It’s funny how sometimes we can feel lost in a world where we as individuals are so intricately connected to everyone around us. You’d think with all this technology, bringing people thousands of miles apart and separated by oceans together, would make us feel the exact opposite. I’m sure this has been documented by people much smarter than me with a wall of degrees that I can never expect to match-
Man, I wish I had a wall of degrees. Actually, my pretty sweet wall of pop-culture artwork is an okay substitution.
-but I believe it all comes down to this desire to be what everyone else expects you to be. I know this isn’t a new concept because people have been attempting to live up to others expectations ever since the first caveman invented the wheel and the Neanderthal in the next cave over was forced to invent fire*.
*EDITORS NOTE: I did not look up to see what order the wheel and fire were invented. Maybe if I had one of the aforementioned degrees or 30 seconds to Google the answer…
This desire has only increased 1000 fold (an actual unit of measure…he lied) with the invention of social media where we went from seeing our classmates once every 15 years to knowing exactly what they had for brunch yesterday when visiting their Aunt Mertle.
This constant connection and “one-upping” another person eventually leads many to a place of uncertainty in their life. A point where they’ve tried so hard to be someone that they no longer know who they themselves are.
And it’s a scary feeling to suddenly lose your identity.
Not like the movie THE NET staring Sandra Bullock from 1995, though that is pretty entertaining if not dated film…
When someone doesn’t know who they are anymore, they’re left in a state of uncertainty where they don’t know if decisions they’ve made are correct or if friends they have are real. You stand there on a balcony overlooking the city and all you can think to yourself is “Who am I?”.
But that’s not the worse of it. For some, that’s as far as they go. They stay in that state of uncertainty and abandoned-like feeling for the rest of their life, grasping onto other people’s personalities and piecing together a kind of Frankenstein-like emotional monster.
I haven’t gotten that far but I’ll honestly say that I’ve lost myself, however, mine stems back to a period before social media was a big a thing. I lost myself during college as the result of a few decisions that changed my life in a way that I wasn’t expecting and ultimately destroyed my “perfect plan” of a life I had before me. Once I wasn’t able to get my dream job after college and resorted to working at a retail store for a handful of years, I found myself unsure of what to do next. This ultimately lead me to start thinking that maybe the vision that I had for myself growing up was wrong which gradually caused me to start abandoning the parts of my personality that I deemed “wrong”.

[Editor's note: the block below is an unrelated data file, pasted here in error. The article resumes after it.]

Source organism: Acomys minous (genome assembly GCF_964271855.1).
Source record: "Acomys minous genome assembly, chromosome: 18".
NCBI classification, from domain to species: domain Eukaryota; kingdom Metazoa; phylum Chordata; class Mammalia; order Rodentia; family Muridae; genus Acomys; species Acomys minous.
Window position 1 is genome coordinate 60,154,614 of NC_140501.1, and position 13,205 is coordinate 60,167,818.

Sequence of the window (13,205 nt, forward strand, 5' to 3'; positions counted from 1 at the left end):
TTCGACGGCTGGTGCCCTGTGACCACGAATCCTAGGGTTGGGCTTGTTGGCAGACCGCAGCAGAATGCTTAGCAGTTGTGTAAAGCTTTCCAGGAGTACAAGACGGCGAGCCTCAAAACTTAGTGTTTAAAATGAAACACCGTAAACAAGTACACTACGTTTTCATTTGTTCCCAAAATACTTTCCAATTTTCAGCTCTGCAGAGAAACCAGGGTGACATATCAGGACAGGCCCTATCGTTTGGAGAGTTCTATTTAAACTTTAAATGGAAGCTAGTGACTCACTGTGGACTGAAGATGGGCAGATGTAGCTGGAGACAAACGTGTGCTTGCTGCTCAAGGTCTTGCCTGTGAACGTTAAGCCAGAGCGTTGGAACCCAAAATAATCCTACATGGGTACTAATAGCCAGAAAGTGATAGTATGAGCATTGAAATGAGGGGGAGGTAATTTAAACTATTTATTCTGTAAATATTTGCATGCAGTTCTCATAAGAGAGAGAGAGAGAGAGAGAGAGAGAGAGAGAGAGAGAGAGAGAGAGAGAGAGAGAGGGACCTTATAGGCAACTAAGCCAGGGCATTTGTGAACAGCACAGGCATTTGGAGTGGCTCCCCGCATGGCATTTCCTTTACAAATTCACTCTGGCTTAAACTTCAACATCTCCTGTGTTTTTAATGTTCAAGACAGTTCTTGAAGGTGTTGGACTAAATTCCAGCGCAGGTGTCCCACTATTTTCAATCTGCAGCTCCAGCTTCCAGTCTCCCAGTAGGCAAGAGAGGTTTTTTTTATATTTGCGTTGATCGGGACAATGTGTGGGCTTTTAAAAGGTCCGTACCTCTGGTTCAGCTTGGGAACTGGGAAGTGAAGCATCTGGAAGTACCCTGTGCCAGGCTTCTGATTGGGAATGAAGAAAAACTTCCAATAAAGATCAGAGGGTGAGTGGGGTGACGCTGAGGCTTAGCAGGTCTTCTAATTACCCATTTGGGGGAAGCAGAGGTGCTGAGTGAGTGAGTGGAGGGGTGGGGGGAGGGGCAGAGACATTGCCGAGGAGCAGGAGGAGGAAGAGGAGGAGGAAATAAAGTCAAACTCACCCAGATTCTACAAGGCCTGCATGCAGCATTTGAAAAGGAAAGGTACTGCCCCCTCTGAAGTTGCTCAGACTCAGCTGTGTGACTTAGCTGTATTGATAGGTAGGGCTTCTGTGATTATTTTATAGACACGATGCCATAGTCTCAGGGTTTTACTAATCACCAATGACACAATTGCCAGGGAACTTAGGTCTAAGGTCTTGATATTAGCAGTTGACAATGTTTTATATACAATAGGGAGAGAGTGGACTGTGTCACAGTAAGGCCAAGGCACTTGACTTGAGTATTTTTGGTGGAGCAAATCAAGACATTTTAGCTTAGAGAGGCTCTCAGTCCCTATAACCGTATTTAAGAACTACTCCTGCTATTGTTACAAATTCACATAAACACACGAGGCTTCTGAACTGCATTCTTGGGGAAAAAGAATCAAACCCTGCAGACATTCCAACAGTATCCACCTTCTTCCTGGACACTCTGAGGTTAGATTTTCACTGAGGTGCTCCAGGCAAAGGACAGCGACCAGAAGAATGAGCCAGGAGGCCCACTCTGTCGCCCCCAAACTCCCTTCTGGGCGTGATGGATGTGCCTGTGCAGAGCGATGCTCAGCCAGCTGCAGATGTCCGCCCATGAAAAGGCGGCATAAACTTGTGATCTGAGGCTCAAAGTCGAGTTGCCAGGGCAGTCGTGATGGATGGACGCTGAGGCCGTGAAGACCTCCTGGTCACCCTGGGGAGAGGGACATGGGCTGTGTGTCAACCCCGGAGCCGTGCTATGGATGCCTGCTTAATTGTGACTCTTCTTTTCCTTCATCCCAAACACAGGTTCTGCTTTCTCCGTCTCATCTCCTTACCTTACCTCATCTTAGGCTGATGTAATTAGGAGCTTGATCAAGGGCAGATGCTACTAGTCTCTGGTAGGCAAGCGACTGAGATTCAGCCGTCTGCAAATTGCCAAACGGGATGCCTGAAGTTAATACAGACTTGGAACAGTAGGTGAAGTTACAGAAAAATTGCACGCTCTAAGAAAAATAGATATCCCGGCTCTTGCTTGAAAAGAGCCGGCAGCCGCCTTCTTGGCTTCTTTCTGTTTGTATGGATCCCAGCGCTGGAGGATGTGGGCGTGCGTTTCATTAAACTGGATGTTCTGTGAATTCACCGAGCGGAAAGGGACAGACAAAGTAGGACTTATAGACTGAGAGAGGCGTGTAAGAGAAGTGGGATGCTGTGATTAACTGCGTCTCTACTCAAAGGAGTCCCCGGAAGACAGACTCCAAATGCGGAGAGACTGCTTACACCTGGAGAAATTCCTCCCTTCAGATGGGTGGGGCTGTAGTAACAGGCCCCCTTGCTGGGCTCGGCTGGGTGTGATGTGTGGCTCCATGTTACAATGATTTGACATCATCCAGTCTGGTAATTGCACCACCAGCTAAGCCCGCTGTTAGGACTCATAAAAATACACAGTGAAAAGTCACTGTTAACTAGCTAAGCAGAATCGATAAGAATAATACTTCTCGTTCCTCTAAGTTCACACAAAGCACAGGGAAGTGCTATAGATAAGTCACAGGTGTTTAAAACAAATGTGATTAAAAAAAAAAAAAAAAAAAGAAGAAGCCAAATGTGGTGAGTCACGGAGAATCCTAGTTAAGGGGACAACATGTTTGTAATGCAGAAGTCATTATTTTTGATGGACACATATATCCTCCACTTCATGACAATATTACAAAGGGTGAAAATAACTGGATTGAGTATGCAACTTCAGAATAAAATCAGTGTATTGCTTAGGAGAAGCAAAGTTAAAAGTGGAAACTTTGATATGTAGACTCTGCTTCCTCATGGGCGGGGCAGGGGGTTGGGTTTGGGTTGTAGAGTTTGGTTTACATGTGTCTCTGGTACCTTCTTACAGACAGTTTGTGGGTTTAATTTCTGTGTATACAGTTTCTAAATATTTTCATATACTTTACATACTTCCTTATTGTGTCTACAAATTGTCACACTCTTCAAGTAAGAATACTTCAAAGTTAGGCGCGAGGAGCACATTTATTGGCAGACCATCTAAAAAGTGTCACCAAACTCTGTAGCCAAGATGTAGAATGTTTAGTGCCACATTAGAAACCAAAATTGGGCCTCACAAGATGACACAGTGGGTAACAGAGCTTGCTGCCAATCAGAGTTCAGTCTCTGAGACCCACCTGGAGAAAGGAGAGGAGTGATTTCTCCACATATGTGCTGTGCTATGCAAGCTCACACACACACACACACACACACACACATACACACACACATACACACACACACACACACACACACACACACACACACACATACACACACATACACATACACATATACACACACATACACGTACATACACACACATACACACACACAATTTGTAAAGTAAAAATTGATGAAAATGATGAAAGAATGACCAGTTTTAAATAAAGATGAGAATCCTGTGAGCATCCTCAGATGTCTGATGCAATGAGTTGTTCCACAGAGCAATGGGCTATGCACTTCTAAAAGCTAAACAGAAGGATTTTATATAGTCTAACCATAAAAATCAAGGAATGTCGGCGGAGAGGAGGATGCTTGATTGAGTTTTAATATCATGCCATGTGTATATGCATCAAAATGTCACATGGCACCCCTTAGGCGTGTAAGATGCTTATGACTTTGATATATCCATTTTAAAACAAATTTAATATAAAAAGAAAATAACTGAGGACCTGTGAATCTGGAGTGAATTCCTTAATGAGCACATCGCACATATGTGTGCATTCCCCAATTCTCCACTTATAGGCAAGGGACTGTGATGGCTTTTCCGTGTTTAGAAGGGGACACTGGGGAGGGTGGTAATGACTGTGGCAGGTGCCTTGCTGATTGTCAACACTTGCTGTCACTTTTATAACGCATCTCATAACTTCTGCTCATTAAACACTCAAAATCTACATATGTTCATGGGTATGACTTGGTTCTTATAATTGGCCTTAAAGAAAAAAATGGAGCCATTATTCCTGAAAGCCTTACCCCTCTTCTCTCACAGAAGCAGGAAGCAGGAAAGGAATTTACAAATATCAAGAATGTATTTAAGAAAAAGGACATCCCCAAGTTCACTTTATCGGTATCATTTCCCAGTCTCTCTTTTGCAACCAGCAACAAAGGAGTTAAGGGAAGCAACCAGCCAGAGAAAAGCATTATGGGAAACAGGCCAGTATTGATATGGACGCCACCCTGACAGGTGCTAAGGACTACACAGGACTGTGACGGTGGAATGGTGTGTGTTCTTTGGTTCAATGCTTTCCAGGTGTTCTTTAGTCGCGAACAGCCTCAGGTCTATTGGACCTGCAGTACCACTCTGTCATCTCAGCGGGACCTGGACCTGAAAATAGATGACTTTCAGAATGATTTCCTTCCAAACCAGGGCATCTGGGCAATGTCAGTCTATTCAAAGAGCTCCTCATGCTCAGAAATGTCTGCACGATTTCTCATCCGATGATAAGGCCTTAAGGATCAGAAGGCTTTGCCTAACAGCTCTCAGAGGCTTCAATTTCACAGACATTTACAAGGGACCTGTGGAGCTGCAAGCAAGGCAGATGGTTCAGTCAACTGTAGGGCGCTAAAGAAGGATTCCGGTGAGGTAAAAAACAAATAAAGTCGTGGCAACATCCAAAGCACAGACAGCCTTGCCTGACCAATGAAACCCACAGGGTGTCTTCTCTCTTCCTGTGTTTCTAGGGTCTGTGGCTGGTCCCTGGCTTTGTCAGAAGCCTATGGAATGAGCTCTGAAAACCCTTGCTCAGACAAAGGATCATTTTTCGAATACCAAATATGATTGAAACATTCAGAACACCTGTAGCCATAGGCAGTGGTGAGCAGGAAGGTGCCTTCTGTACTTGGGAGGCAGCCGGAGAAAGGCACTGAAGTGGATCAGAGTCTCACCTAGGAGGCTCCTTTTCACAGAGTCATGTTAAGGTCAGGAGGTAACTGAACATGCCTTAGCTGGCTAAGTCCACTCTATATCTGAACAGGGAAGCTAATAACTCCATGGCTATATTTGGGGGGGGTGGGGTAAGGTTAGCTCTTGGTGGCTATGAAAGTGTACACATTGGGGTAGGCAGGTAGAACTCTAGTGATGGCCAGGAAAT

As time went by, I held close the few pieces of who I truly was and still believed in, but amped up their strength to cover the areas of my personality that I was lacking. This…is no good.
It’s like trying to paint the Mona Lisa but using only greens, reds, and a little gray. You end up with a finished piece that resembles her but isn’t the true artwork.
This lost feeling continued for the next 10 years of my life, never quite knowing who I was but having a moment here and there where I was reminded of a good aspect of my former self. I’m now sitting here, looking at myself, and not liking this uptight, “by the rules” shell of the guy I was before college. I know I need to be better. I know I need to relax and to find ways to open my eyes to the world around me instead of letting it pass by.
And the woman in my life who I trust and love the most suggested an idea. This idea is to spend 5 days straight focusing on a single sense a day and writing down all my thoughts in regards to it. This allows me to accomplish a few things, first and foremost practicing to open my eyes to other experiences in the world, ones that most people take for granted. It also causes me to slow down from my often hectic, fast paced thinking and focus on a single thing. It’ll also benefit my vocabulary and writing skills which, despite the masterfully written blog post you’re currently reading, have been a bit lacking as of late.
I’ll be keeping a pad of paper with me every day at work and at home and will write down these thoughts and senses as the day goes by. I plan on including my daily findings here on my blog as separate posts so you can check out my progress. I have no idea how well this is going to work for me, but giving me something to do like this will hopefully be a step in the right direction of rediscovering myself and making me feel like a whole person again.